BEIJING - China's National Audit Office (NAO) is carrying out a nationwide audit of the new rural cooperative medical care system and its accounts, the NAO said on Sunday.
The three-month audit started in May, with auditors going to township clinics in nine provinces of Anhui, Hubei, Jiangsu, Liaoning, Hunan, Sichuan, Fujian, Henan and Heilongjiang, the office told Xinhua.
The audit by mid-May showed that the system had helped improve the quality of medical services in Chinese rural areas and eased financial burdens on rural families, said the office.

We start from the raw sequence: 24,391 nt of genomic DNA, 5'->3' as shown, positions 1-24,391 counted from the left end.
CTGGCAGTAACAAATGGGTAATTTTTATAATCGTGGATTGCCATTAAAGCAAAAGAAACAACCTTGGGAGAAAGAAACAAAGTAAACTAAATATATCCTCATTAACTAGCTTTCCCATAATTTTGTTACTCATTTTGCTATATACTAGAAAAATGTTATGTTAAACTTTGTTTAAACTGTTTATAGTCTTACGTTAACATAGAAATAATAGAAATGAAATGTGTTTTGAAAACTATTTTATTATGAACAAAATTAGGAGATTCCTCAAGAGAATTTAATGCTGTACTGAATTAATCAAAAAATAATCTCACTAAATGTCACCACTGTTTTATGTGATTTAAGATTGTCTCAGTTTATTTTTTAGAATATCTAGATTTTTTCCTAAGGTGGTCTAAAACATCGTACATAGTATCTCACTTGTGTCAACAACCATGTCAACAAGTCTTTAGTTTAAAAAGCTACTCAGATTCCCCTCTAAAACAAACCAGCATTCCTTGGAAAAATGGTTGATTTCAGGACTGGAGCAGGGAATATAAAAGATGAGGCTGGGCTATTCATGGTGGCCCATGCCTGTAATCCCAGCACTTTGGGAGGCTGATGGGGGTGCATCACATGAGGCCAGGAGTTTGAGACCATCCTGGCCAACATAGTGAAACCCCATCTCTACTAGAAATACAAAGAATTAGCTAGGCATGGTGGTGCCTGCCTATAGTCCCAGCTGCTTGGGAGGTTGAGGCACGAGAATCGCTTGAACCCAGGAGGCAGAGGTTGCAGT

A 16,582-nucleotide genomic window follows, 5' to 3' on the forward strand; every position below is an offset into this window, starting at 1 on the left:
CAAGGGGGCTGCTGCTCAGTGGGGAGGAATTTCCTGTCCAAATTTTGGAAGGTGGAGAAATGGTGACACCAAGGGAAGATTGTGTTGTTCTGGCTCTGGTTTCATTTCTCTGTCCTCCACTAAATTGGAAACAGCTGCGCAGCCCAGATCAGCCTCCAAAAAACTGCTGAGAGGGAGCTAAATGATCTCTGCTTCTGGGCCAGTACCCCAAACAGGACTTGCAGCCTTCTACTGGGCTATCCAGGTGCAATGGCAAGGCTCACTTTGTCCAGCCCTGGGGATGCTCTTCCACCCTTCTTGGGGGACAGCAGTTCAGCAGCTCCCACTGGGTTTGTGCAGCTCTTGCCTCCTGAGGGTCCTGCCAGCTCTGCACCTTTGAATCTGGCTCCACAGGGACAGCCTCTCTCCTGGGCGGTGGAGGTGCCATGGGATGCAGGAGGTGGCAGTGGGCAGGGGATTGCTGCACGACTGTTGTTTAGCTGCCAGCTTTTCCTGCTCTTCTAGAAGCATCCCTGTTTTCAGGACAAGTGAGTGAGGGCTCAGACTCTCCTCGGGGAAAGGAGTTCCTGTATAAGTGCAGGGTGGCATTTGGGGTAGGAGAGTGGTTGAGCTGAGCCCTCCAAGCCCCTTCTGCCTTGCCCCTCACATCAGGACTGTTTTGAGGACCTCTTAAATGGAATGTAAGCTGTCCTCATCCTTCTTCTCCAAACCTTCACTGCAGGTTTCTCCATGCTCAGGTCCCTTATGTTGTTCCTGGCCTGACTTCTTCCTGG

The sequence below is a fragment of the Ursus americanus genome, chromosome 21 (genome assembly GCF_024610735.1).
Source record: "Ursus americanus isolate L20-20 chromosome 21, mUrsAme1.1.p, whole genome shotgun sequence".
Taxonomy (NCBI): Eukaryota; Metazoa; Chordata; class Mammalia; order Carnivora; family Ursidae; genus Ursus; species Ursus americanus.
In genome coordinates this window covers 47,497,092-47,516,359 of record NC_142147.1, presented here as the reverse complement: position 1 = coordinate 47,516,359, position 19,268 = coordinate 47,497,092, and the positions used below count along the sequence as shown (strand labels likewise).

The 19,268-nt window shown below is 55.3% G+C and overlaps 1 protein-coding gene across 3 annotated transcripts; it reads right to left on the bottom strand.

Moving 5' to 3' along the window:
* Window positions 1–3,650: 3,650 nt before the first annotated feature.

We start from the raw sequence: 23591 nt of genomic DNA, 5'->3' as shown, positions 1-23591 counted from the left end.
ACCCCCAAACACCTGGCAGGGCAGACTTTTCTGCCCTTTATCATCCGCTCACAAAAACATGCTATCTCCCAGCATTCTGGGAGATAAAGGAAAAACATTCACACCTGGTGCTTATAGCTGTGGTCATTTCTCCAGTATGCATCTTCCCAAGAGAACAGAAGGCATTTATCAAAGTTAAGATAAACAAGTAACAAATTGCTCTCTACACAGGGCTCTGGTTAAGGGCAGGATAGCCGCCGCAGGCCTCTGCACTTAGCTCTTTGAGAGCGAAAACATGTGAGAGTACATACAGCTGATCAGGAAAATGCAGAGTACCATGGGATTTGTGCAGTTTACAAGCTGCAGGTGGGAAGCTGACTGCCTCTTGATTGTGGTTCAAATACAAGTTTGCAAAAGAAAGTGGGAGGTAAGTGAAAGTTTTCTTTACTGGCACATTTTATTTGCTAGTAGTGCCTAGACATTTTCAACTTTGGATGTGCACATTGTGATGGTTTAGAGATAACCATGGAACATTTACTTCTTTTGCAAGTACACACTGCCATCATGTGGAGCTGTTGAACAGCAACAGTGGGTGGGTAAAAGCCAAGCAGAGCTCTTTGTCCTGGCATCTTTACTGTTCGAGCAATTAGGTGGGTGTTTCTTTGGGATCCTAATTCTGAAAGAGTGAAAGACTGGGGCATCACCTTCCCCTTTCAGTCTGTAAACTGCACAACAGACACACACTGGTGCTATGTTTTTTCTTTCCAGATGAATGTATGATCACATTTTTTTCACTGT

About 94.44 billion yuan went into the fund in 2009, with the central government, local governments and affiliate organizations chipping in 26.96 billion yuan, 47.2 billion yuan, and 19.42 billion yuan respectively, according to the Ministry of Health.
Official figures revealed that around 833 million Chinese farmers, 94 percent of the total rural population, had joined the rural cooperative medical care system by the end of last year.
The Chinese government in April 2009 unveiled a three-year plan for the nation's health care reform -- involving an investment of at least 850 billion yuan (US$ 124.5 billion).